As has been described above, according to the present invention, when the image is processed based on the reference maximum value and the reference minimum value of the image signal gained by the image pickup of the film image, the image is processed in accordance with the exposure state of the film image, so that the tone can be reproduced satisfactorily. In particular, if the reference maximum value or the reference minimum value is used to determine the exposure state of the film image, circuits required for determining the exposure state and the load of the soft can be minimized, and the exposure state can be determined easily. Moreover, the exposure state of the film image is determined based on an average value of plural reference maximum values obtained by picking up the image plural times. Alternatively, a value, wherein the accuracy in the determination of the exposure state of the film image is high, is selected appropriately from the reference maximum value the reference minimum value and the average value of the film image in accordance with the exposure state of the film image, and the exposure state is determined based on the selected value. As a result, the exposure state can be determined accurately even in a case of the underexposed or overexposed film image. Furthermore, the reference maximum value, etc. are normalized based on the average value of the image signal, which is gained when the non-exposure area of the film is picked up. Therefore, the exposure state of the film image can be determined regardless of the film base's density, the amplifier gain, and the like.

According to the present invention, if the exposure state of the film image is underexposed, the gamma in the gamma correction is made small. If the exposure state of the film image is overexposed, the gamma is made large. As a result, the brightness in the middle tone can be correct in a state of the underexposure and the overexposure. Moreover, at least one of the reference maximum value and the reference minimum value is corrected so that the ratio or the difference between the reference maximum value and the reference minimum value is in a predetermined range from the first threshold level to the second threshold level. As a result, the tone of the soft tone image and the hard tone image is changed. Furthermore, if the exposure state of the film image is underexposed or overexposed, the first and second threshold levels are changed to the third and fourth threshold levels, which are lower than the first and second threshold levels, so that the tone of the film image does not change unnaturally, and the tone can be reproduced satisfactorily.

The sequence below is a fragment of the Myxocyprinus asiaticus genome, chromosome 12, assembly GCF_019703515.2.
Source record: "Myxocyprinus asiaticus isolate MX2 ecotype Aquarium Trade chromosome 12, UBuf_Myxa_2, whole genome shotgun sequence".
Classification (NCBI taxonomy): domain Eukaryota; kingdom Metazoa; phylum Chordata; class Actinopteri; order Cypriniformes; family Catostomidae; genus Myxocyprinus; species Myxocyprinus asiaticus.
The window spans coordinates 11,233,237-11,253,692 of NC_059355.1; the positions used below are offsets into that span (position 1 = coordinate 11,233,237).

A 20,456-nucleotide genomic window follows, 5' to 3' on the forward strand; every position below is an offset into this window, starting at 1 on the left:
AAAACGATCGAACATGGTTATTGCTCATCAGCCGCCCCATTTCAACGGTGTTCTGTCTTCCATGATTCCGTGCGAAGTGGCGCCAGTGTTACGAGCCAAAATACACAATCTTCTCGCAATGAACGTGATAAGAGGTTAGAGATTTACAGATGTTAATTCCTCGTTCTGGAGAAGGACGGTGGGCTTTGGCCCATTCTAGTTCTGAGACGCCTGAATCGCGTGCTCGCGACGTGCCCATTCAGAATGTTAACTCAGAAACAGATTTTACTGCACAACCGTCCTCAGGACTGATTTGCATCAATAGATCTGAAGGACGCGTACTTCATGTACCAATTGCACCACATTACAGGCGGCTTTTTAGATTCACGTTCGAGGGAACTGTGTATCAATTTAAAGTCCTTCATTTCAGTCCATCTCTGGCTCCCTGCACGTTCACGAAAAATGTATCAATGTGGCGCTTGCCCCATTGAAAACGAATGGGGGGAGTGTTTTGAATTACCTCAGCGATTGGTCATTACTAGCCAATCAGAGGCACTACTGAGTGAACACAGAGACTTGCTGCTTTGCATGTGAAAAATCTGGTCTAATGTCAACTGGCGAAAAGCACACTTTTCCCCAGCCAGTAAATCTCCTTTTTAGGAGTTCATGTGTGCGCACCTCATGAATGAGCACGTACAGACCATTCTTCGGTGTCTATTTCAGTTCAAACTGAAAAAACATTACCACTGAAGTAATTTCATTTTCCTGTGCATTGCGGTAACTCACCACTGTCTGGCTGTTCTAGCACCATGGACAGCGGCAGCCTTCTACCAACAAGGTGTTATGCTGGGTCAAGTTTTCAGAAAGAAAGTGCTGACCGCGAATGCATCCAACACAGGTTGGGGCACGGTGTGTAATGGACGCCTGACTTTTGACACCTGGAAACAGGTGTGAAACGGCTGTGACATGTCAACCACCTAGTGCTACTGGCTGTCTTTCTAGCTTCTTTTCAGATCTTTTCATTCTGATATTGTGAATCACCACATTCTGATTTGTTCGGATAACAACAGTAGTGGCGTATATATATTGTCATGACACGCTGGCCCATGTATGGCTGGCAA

Furthermore, according to the present invention, even in the color failure scene wherein there is an extremely high brightness area and the reference maximum values and the reference minimum values of each color are greatly uneven; the unevenness of the reference maximum values and/or the reference minimum values of each color is corrected. Therefore, the white balance can be adjusted as desired, and the color can be reproduced satisfactorily.

It should be understood, however, that there is no intention to limit the invention to the specific forms disclosed, but on the contrary, the invention is to cover all modifications, alternate constructions and equivalents falling within the spirit and scope of the invention as expressed in the appended claims.

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Classifications
U.S. Classification382/167, 348/658, 358/516, 382/274, 348/E05.074, 348/96, 348/223.1, 348/655, 358/519, 382/168, 348/254
International ClassificationH04N1/60, H04N5/202, G03B27/73
Cooperative ClassificationH04N5/202, G03B27/735, H04N1/6027
European ClassificationG03B27/73B, H04N1/60E